“Shelly said this morning that she wouldn’t be this nervous when we get married,” Pontac said. “We’ve been together for 34 years. It has been a long-enough engagement.”

After the opinion was issued and the crowd erupted, the two Davis women reacted differently.

Bailes cried, while a grinning Pontac got on her cell phone to deliver the news to someone else.

“This is incredible,” Bailes said. “This is really it. We are legal.”

Added Pontac, “We are planning our wedding day.”

Kendell, one of the plaintiffs, said she expected the ruling to have a far-reaching impact nationally.

“Even though the ruling only applies to California, we all know the effect the state will have on the rest of the country,” she said. “This is a harbinger state. People look to the state for leadership. The sunshine here today will extend to everywhere in this country where it has been hard to be a gay person.”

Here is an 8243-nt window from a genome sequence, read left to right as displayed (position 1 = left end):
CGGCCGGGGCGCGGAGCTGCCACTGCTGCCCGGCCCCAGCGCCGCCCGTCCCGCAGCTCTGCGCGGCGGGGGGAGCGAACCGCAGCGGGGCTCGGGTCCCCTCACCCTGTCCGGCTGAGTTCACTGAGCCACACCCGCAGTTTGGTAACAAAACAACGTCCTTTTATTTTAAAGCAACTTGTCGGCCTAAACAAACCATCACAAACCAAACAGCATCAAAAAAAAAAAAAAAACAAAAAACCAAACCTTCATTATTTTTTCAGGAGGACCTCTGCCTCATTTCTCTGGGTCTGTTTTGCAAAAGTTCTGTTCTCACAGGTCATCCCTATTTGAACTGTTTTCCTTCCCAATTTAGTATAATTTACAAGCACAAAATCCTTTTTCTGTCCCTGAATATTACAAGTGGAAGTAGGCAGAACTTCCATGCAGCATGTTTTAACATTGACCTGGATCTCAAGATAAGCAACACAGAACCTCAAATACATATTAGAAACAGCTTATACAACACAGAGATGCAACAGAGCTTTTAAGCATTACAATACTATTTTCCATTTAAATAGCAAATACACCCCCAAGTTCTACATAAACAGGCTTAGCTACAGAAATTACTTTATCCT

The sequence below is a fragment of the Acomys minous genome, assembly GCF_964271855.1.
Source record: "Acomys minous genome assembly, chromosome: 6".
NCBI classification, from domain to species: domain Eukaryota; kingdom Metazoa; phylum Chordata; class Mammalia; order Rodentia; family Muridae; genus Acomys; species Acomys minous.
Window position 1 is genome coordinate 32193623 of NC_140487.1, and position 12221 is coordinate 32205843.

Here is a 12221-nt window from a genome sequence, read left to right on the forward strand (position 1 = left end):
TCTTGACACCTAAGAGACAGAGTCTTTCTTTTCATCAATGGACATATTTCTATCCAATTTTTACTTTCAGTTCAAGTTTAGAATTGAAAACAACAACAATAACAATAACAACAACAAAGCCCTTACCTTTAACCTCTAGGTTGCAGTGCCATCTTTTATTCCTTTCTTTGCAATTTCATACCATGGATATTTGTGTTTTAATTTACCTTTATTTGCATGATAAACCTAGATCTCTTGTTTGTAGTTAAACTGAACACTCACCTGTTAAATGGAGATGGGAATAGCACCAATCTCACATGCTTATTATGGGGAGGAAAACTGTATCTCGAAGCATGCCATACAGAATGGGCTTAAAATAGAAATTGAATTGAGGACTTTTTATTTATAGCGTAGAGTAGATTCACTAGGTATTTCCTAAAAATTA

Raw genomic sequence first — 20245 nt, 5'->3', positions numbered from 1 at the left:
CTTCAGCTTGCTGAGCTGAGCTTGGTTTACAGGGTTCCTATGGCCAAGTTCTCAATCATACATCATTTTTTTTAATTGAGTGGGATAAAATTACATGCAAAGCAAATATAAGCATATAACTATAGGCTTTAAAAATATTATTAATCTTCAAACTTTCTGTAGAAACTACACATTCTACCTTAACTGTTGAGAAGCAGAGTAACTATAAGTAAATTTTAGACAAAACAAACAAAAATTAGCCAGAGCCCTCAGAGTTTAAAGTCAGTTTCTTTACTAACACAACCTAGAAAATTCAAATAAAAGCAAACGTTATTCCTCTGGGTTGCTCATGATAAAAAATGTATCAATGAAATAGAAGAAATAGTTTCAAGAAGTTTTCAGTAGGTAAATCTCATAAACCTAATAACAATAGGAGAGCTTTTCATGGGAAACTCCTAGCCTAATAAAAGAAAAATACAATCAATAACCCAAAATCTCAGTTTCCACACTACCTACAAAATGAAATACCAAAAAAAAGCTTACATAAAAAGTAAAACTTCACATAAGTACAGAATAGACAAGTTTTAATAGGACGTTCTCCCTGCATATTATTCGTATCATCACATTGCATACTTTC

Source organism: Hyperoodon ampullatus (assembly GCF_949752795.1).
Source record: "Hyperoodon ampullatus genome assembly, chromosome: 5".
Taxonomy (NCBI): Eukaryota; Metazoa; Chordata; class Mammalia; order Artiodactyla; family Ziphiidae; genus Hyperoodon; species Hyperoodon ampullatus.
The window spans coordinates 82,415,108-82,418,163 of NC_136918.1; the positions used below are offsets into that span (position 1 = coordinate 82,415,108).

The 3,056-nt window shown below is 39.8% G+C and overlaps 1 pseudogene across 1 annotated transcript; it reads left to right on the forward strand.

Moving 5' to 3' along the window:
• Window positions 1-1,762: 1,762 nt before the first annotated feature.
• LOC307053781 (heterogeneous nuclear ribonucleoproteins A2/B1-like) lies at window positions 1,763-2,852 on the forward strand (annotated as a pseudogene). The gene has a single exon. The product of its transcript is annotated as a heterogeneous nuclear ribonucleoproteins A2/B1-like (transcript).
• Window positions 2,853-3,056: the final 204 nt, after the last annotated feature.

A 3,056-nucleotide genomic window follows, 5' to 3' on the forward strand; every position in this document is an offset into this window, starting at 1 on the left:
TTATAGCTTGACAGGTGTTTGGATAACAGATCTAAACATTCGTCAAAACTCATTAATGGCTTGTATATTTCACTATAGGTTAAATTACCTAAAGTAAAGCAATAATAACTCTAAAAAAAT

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Robert Novak Marks 45th Anniversary Of Syndicated Political Column

Readers of my blog know I admire and enjoy Robert Novak.  I have read his work since at least 1988.  He may be a conservative curmudgeon to some, but I see him as a gritty and determined reporter with the old-school mentality of how to gather news and then write it in his columns.  I love this type of Washington reporter! Now Novak observes his 45th year as a syndicated political columnist.  While Novak is far more conservative than I am, it was his freindly conversation with me following a speech in Madison that proved he was not the ‘Darth Vadar’ that some like to portray him as being.  Taking time out to chat about how he crafts his reports meant a lot to me.